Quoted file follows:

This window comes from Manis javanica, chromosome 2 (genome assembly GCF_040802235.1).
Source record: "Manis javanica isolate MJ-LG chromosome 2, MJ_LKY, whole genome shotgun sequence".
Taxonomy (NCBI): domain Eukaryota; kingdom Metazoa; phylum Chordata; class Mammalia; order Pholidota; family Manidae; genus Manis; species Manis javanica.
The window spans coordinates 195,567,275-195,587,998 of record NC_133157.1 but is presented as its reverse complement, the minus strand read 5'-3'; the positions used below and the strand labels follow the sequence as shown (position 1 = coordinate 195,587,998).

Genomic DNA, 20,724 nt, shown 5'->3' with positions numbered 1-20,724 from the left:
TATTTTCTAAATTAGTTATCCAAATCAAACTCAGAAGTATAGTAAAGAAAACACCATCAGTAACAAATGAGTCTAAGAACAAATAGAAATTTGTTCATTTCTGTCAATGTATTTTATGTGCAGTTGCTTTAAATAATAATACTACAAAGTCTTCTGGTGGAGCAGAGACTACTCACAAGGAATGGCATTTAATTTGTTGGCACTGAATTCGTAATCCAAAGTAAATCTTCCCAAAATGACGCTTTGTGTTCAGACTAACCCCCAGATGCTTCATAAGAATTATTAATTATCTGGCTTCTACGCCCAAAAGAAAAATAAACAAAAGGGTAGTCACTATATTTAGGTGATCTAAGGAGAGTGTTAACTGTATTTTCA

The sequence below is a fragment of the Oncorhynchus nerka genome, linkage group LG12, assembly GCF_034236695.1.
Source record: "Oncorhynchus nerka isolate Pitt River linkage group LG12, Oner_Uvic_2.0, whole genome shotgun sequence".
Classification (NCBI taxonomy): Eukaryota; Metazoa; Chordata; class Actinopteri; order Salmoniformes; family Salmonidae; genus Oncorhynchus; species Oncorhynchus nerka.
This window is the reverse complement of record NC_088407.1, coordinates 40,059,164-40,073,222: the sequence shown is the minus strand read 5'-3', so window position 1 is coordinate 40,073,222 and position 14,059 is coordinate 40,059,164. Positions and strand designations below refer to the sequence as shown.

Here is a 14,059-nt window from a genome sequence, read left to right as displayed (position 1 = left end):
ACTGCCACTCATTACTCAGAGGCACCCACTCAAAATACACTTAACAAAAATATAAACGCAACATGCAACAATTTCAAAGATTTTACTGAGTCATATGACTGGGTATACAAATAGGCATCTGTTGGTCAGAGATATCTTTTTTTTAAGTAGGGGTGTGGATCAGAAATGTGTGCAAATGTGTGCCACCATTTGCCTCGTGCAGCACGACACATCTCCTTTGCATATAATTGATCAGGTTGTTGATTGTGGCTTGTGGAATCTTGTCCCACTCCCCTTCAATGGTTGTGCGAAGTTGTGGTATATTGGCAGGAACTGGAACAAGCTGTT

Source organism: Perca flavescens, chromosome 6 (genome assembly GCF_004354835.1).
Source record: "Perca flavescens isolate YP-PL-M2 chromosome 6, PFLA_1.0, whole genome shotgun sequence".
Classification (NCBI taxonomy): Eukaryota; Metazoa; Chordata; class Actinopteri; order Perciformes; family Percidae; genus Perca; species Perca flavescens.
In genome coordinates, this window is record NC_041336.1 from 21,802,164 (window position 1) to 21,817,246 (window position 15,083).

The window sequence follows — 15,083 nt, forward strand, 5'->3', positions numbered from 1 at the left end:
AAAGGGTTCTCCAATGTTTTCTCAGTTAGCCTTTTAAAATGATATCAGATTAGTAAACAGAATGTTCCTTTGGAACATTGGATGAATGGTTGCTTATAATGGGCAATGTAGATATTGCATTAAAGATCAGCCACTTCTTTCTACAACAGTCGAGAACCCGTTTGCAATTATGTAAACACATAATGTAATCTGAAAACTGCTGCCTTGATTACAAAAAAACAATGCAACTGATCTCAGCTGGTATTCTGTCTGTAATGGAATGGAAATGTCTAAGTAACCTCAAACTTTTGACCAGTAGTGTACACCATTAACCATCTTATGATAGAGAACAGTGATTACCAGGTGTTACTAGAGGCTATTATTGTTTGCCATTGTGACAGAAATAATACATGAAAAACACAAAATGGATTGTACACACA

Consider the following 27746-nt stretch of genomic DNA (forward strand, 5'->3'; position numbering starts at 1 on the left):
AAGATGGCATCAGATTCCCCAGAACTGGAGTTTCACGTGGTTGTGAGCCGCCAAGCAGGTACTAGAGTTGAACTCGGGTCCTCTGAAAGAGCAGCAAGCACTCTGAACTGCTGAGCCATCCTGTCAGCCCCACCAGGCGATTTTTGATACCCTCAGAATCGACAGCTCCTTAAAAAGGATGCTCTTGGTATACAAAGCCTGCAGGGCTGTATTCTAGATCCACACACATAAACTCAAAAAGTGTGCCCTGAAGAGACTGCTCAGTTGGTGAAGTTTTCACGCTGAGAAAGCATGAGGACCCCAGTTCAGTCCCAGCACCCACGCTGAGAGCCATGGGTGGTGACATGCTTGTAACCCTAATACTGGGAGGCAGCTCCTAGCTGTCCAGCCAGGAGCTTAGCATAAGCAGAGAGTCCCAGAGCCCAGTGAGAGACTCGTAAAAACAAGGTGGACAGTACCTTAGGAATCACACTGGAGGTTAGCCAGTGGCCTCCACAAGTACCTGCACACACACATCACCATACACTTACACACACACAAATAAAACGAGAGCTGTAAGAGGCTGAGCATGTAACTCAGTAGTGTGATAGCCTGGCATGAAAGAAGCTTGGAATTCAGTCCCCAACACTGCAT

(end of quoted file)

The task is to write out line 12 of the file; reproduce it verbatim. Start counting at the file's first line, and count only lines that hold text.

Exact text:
ACTGCCACTCATTACTCAGAGGCACCCACTCAAAATACACTTAACAAAAATATAAACGCAACATGCAACAATTTCAAAGATTTTACTGAGTCATATGACTGGGTATACAAATAGGCATCTGTTGGTCAGAGATATCTTTTTTTTAAGTAGGGGTGTGGATCAGAAATGTGTGCAAATGTGTGCCACCATTTGCCTCGTGCAGCACGACACATCTCCTTTGCATATAATTGATCAGGTTGTTGATTGTGGCTTGTGGAATCTTGTCCCACTCCCCTTCAATGGTTGTGCGAAGTTGTGGTATATTGGCAGGAACTGGAACAAGCTGTT